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Desperate Iraqis Clamor for Help as Powell Visits 

Sun Sep 14, 8:50 AM ET 

By Andrew Cawthorne

BAGHDAD (Reuters) - Black-robed women wept for lost sons. Old men brandished death certificates with photos of bombed homes and scarred bodies. Jobless men begged for work.

As Secretary of State Colin Powell  visited the main U.S. headquarters in Baghdad Sunday, desperate Iraqis kept up a daily ritual at barbed wire barriers outside.

Knowledge that Powell was just a stone's throw away -- meeting Iraq 's U.S. governor Paul Bremer inside one of the former palaces of deposed President Saddam Hussein  -- heightened the clamor beyond the gates.

"He must be told that the Iraqi people have gained nothing from the American war. Now it is much worse than under Saddam," said Mushtaq Talib, 28.

Although he defected from Saddam's military in 1996, Talib was hoping to get hold of a stipend being paid to former soldiers in the now disbanded Iraqi army.

The problems and petitions on daily show outside the U.S. gates are a litany of Iraq's postwar woes.

Most people Sunday were either looking for work, information on detained loved ones, or compensation for war damage. Some simply moaned about the price of gasoline.

Nazhat Ibraheem brought her 7-year-old epileptic daughter Narjis Taha with her to illustrate why she needed work. "My husband is sick in bed, my daughter is very ill, I need to buy medicines urgently," she said, her daughter standing patiently beside her under the midday sun.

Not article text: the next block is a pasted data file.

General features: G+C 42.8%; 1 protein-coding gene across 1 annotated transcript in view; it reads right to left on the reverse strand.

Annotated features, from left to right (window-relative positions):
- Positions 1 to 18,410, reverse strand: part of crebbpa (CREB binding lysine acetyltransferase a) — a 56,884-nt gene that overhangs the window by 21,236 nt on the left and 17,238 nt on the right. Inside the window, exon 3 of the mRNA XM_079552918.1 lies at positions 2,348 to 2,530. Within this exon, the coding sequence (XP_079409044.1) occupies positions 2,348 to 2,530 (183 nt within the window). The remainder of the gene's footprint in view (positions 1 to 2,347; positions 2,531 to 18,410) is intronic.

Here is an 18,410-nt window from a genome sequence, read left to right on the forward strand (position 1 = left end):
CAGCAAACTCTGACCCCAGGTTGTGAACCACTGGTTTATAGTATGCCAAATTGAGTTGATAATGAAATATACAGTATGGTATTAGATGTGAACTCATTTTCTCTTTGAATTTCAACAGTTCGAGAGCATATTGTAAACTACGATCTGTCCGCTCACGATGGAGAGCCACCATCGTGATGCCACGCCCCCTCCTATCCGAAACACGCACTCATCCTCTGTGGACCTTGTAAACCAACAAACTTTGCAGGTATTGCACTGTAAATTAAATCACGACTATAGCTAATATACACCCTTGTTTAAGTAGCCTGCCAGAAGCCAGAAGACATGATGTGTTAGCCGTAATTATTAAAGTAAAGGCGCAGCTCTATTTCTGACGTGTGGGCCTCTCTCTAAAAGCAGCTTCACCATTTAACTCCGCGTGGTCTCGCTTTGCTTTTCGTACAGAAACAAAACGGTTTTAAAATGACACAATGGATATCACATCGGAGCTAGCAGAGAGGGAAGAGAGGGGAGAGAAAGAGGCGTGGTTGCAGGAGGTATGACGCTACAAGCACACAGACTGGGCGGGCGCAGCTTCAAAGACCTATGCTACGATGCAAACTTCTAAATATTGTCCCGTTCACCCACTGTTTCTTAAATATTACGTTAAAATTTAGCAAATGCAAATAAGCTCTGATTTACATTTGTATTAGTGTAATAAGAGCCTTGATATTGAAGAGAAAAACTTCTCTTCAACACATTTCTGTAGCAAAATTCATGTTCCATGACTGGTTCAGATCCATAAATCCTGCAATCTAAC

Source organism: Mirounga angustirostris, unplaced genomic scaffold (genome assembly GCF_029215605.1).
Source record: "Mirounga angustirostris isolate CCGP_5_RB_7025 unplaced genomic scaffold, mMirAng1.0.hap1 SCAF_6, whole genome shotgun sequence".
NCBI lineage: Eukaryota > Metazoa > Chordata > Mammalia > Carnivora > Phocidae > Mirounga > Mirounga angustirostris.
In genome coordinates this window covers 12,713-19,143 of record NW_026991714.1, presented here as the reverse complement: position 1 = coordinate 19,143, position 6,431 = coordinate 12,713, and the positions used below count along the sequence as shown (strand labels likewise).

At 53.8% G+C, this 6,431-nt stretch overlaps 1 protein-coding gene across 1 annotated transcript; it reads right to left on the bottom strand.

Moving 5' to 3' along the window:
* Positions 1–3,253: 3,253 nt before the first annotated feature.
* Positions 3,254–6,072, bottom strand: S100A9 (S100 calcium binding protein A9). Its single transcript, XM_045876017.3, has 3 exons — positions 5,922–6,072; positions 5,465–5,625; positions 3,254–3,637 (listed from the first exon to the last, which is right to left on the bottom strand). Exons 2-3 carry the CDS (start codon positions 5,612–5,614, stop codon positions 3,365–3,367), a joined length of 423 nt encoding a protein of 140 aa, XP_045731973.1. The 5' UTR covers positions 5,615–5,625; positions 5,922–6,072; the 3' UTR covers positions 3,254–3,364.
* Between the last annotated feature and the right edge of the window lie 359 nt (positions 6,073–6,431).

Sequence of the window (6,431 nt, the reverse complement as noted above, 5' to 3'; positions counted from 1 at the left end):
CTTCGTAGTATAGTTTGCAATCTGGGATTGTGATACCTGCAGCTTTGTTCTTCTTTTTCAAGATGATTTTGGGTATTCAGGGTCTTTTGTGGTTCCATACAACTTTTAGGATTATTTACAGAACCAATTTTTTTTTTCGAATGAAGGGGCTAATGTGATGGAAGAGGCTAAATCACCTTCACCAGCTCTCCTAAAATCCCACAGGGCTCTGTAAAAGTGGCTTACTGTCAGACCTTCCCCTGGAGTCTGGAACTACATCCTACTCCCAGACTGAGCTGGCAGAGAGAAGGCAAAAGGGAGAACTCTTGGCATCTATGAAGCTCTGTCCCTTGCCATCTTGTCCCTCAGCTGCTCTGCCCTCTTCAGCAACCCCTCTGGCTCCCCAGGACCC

"Someone tell the American visitor (Powell) I need help."

"HELP ME, MR. POWELL" "I have been coming for five months, but no one listens," said Hamid Atiya, holding a photo of his brother Hussein Atiya, a former soldier in Saddam's elite Republican Guard who died when Baghdad fell in April.

"Yes, Saddam executed our brothers but at least he gave things as well as taking," said Atiya, who desperately wants a job and compensation to help look after his dead brother's children. "The Americans' democracy is a sham."

Hadi Taboor came with a local sheikh, thinking his presence would help him discover the fate of his nephew, Ahmed Abdul Salam, arrested a month ago by a joint American-Iraqi patrol on suspicion of looting.

"They've released the friends arrested with him, but he's still in jail, I don't understand it," Taboor said. "Tell Mr. Powell the Iraqi people do not deserve such suffering."

Soldiers told Taboor and the sheikh to move away.

"My son, my son, I have to see my son," screamed one woman, exhausting herself with cries and gesticulations to Iraqis working for a civil aid office of the Coalition Provisional Authority and American soldiers guarding the entrance.

"They arrested him and took him to the airport. I went to the airport, and they told me to come here," she said, too upset to explain why her son was detained.

CPA staff told her to go back to the airport.

The U.S. occupiers of Iraq say they cannot solve everybody's problems but insist they are trying their hardest to get a grip.

They know it is an overwhelming task.


How can we manifest peace on earth if we do not include everyone (all races, all nations, all religions, both sexes) in our vision of Peace?

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